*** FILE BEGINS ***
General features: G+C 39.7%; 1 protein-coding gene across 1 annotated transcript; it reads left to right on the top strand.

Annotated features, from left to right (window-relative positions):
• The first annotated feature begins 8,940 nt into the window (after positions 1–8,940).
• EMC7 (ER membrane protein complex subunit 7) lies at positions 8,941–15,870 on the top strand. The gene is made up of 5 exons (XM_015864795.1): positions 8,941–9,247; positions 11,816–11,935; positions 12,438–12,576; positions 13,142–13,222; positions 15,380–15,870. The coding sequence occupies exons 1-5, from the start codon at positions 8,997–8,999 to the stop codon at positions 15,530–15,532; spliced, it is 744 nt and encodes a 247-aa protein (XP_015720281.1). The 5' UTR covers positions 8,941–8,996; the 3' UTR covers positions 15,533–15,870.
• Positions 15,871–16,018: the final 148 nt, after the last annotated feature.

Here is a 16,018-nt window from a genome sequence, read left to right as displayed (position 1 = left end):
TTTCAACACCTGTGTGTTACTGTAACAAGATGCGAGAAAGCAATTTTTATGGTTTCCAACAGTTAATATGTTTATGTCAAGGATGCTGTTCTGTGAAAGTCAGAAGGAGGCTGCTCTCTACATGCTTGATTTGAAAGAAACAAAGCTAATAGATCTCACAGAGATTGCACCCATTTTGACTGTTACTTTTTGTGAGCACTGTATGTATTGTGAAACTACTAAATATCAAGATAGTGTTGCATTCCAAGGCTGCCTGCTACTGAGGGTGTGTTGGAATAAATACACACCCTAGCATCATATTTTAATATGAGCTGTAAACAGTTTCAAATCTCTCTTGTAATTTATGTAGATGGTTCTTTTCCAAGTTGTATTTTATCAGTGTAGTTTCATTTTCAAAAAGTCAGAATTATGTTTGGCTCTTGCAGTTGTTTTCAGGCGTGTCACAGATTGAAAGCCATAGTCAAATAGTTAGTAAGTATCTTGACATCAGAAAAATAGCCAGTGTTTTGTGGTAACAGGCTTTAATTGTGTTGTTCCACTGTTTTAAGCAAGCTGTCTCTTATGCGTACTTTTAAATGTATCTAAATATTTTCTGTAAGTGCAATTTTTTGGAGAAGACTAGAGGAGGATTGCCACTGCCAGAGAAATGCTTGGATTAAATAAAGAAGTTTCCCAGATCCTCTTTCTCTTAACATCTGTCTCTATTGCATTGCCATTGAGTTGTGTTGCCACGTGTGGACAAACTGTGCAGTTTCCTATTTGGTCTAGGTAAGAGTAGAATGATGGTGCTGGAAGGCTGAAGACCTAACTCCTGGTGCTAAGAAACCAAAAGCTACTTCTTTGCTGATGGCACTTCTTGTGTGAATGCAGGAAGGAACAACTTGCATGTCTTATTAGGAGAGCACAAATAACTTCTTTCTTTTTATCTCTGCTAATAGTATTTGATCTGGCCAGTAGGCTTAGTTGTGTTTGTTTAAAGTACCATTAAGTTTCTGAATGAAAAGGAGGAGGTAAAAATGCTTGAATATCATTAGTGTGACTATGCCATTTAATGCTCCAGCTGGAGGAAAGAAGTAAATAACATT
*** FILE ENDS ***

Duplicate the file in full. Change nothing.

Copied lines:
General features: G+C 39.7%; 1 protein-coding gene across 1 annotated transcript; it reads left to right on the top strand.

Annotated features, from left to right (window-relative positions):
• The first annotated feature begins 8,940 nt into the window (after positions 1–8,940).
• EMC7 (ER membrane protein complex subunit 7) lies at positions 8,941–15,870 on the top strand. The gene is made up of 5 exons (XM_015864795.1): positions 8,941–9,247; positions 11,816–11,935; positions 12,438–12,576; positions 13,142–13,222; positions 15,380–15,870. The coding sequence occupies exons 1-5, from the start codon at positions 8,997–8,999 to the stop codon at positions 15,530–15,532; spliced, it is 744 nt and encodes a 247-aa protein (XP_015720281.1). The 5' UTR covers positions 8,941–8,996; the 3' UTR covers positions 15,533–15,870.
• Positions 15,871–16,018: the final 148 nt, after the last annotated feature.

Here is a 16,018-nt window from a genome sequence, read left to right as displayed (position 1 = left end):
TTTCAACACCTGTGTGTTACTGTAACAAGATGCGAGAAAGCAATTTTTATGGTTTCCAACAGTTAATATGTTTATGTCAAGGATGCTGTTCTGTGAAAGTCAGAAGGAGGCTGCTCTCTACATGCTTGATTTGAAAGAAACAAAGCTAATAGATCTCACAGAGATTGCACCCATTTTGACTGTTACTTTTTGTGAGCACTGTATGTATTGTGAAACTACTAAATATCAAGATAGTGTTGCATTCCAAGGCTGCCTGCTACTGAGGGTGTGTTGGAATAAATACACACCCTAGCATCATATTTTAATATGAGCTGTAAACAGTTTCAAATCTCTCTTGTAATTTATGTAGATGGTTCTTTTCCAAGTTGTATTTTATCAGTGTAGTTTCATTTTCAAAAAGTCAGAATTATGTTTGGCTCTTGCAGTTGTTTTCAGGCGTGTCACAGATTGAAAGCCATAGTCAAATAGTTAGTAAGTATCTTGACATCAGAAAAATAGCCAGTGTTTTGTGGTAACAGGCTTTAATTGTGTTGTTCCACTGTTTTAAGCAAGCTGTCTCTTATGCGTACTTTTAAATGTATCTAAATATTTTCTGTAAGTGCAATTTTTTGGAGAAGACTAGAGGAGGATTGCCACTGCCAGAGAAATGCTTGGATTAAATAAAGAAGTTTCCCAGATCCTCTTTCTCTTAACATCTGTCTCTATTGCATTGCCATTGAGTTGTGTTGCCACGTGTGGACAAACTGTGCAGTTTCCTATTTGGTCTAGGTAAGAGTAGAATGATGGTGCTGGAAGGCTGAAGACCTAACTCCTGGTGCTAAGAAACCAAAAGCTACTTCTTTGCTGATGGCACTTCTTGTGTGAATGCAGGAAGGAACAACTTGCATGTCTTATTAGGAGAGCACAAATAACTTCTTTCTTTTTATCTCTGCTAATAGTATTTGATCTGGCCAGTAGGCTTAGTTGTGTTTGTTTAAAGTACCATTAAGTTTCTGAATGAAAAGGAGGAGGTAAAAATGCTTGAATATCATTAGTGTGACTATGCCATTTAATGCTCCAGCTGGAGGAAAGAAGTAAATAACATT